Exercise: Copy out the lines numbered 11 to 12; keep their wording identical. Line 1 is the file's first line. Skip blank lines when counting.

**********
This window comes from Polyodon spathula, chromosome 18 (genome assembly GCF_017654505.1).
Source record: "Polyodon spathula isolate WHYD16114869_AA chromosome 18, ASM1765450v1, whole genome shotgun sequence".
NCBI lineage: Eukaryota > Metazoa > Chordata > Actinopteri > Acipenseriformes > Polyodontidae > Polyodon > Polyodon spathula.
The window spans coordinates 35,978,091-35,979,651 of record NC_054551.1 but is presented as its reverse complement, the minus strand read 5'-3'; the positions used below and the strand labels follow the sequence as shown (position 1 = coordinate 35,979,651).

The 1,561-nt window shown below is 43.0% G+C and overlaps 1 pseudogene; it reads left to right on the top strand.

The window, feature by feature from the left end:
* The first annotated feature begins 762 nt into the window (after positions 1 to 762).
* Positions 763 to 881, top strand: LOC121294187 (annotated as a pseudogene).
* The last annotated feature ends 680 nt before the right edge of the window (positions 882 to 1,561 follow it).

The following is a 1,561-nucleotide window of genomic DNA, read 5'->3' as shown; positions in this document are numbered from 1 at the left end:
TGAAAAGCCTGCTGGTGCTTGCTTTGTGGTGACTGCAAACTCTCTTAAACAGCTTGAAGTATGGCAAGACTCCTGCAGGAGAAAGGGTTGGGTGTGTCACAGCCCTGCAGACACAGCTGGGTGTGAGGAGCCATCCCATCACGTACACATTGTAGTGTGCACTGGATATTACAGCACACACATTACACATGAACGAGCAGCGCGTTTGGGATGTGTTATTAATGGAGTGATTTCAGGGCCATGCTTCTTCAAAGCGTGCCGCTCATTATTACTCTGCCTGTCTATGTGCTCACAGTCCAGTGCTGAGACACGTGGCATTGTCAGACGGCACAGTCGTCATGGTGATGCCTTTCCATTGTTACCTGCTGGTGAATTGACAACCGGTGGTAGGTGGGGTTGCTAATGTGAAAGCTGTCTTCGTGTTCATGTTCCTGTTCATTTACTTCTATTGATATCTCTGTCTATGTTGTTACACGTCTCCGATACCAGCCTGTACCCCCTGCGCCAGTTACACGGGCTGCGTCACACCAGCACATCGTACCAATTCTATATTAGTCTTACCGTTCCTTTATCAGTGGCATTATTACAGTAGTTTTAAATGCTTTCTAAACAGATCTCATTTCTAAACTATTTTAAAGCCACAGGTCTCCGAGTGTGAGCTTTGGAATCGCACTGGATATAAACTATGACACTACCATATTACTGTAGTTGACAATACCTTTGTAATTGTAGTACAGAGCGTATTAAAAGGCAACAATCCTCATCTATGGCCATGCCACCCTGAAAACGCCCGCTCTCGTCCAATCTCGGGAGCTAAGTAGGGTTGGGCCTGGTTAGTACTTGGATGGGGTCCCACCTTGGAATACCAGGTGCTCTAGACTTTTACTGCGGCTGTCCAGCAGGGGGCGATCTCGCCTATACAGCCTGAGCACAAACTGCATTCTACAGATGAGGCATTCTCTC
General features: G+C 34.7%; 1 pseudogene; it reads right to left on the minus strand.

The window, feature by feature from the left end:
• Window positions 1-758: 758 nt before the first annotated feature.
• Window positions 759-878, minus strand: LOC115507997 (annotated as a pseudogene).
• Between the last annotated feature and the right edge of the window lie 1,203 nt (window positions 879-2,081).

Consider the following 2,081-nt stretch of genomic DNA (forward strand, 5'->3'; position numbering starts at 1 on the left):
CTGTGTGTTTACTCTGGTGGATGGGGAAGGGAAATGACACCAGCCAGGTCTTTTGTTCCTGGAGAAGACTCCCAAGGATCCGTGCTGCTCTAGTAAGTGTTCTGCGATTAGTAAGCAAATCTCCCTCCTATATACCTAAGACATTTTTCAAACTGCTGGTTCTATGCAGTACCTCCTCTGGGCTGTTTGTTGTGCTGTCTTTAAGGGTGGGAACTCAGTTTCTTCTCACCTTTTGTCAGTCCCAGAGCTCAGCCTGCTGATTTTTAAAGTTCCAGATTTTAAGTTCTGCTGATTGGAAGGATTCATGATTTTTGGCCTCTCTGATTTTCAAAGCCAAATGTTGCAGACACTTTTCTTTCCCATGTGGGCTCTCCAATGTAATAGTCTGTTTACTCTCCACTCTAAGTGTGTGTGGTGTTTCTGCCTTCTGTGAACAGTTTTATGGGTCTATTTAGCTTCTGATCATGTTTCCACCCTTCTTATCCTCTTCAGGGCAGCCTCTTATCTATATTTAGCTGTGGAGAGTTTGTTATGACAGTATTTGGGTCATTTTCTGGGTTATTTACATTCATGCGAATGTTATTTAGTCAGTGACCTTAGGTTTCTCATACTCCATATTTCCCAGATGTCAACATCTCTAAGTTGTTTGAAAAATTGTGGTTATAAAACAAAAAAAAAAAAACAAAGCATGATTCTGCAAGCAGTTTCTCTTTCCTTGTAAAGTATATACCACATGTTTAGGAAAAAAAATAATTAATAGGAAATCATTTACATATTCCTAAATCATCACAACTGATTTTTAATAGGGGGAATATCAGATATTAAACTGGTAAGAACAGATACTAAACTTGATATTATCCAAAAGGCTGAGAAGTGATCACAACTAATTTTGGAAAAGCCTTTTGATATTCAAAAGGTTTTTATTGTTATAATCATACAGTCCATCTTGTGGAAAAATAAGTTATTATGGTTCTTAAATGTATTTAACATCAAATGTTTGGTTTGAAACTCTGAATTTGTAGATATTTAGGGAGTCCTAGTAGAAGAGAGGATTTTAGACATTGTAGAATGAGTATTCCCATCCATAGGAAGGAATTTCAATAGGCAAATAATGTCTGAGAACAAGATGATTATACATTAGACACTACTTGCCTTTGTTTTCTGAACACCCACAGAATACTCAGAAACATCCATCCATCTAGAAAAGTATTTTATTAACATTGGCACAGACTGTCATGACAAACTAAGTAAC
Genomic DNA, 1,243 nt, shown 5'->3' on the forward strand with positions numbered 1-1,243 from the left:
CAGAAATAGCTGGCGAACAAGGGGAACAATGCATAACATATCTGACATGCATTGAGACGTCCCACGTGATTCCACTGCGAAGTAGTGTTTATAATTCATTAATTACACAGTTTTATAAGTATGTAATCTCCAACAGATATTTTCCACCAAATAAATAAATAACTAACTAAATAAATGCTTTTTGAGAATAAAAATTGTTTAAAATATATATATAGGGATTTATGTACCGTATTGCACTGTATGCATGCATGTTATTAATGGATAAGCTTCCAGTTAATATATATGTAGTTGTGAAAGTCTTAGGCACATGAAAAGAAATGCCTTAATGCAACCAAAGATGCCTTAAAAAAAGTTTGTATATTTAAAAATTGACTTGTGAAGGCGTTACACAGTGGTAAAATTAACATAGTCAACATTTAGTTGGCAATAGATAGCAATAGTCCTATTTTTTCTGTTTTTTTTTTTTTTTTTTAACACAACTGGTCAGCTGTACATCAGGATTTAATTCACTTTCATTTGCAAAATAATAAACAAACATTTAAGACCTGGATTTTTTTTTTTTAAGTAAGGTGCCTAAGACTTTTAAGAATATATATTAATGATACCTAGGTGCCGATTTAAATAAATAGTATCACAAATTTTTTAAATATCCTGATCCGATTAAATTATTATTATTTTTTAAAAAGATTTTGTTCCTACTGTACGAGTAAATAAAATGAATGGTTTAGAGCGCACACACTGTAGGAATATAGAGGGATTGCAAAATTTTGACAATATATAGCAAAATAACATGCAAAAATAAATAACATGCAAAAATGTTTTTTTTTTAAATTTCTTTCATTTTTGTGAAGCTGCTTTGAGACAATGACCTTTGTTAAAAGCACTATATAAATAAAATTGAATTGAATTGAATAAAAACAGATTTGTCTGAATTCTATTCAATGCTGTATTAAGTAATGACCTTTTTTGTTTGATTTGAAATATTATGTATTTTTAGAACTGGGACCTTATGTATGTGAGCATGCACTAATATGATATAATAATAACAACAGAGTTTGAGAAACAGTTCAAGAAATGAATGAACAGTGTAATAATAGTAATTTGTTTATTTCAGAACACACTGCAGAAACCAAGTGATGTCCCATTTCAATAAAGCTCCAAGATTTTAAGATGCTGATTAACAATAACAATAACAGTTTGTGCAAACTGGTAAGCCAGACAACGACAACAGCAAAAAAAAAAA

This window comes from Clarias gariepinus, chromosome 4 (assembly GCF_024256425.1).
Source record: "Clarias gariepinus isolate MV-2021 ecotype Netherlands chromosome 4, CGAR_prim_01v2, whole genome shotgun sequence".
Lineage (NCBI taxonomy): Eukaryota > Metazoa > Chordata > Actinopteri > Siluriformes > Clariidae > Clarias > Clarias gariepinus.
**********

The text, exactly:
TGAAAAGCCTGCTGGTGCTTGCTTTGTGGTGACTGCAAACTCTCTTAAACAGCTTGAAGTATGGCAAGACTCCTGCAGGAGAAAGGGTTGGGTGTGTCACAGCCCTGCAGACACAGCTGGGTGTGAGGAGCCATCCCATCACGTACACATTGTAGTGTGCACTGGATATTACAGCACACACATTACACATGAACGAGCAGCGCGTTTGGGATGTGTTATTAATGGAGTGATTTCAGGGCCATGCTTCTTCAAAGCGTGCCGCTCATTATTACTCTGCCTGTCTATGTGCTCACAGTCCAGTGCTGAGACACGTGGCATTGTCAGACGGCACAGTCGTCATGGTGATGCCTTTCCATTGTTACCTGCTGGTGAATTGACAACCGGTGGTAGGTGGGGTTGCTAATGTGAAAGCTGTCTTCGTGTTCATGTTCCTGTTCATTTACTTCTATTGATATCTCTGTCTATGTTGTTACACGTCTCCGATACCAGCCTGTACCCCCTGCGCCAGTTACACGGGCTGCGTCACACCAGCACATCGTACCAATTCTATATTAGTCTTACCGTTCCTTTATCAGTGGCATTATTACAGTAGTTTTAAATGCTTTCTAAACAGATCTCATTTCTAAACTATTTTAAAGCCACAGGTCTCCGAGTGTGAGCTTTGGAATCGCACTGGATATAAACTATGACACTACCATATTACTGTAGTTGACAATACCTTTGTAATTGTAGTACAGAGCGTATTAAAAGGCAACAATCCTCATCTATGGCCATGCCACCCTGAAAACGCCCGCTCTCGTCCAATCTCGGGAGCTAAGTAGGGTTGGGCCTGGTTAGTACTTGGATGGGGTCCCACCTTGGAATACCAGGTGCTCTAGACTTTTACTGCGGCTGTCCAGCAGGGGGCGATCTCGCCTATACAGCCTGAGCACAAACTGCATTCTACAGATGAGGCATTCTCTC
General features: G+C 34.7%; 1 pseudogene; it reads right to left on the minus strand.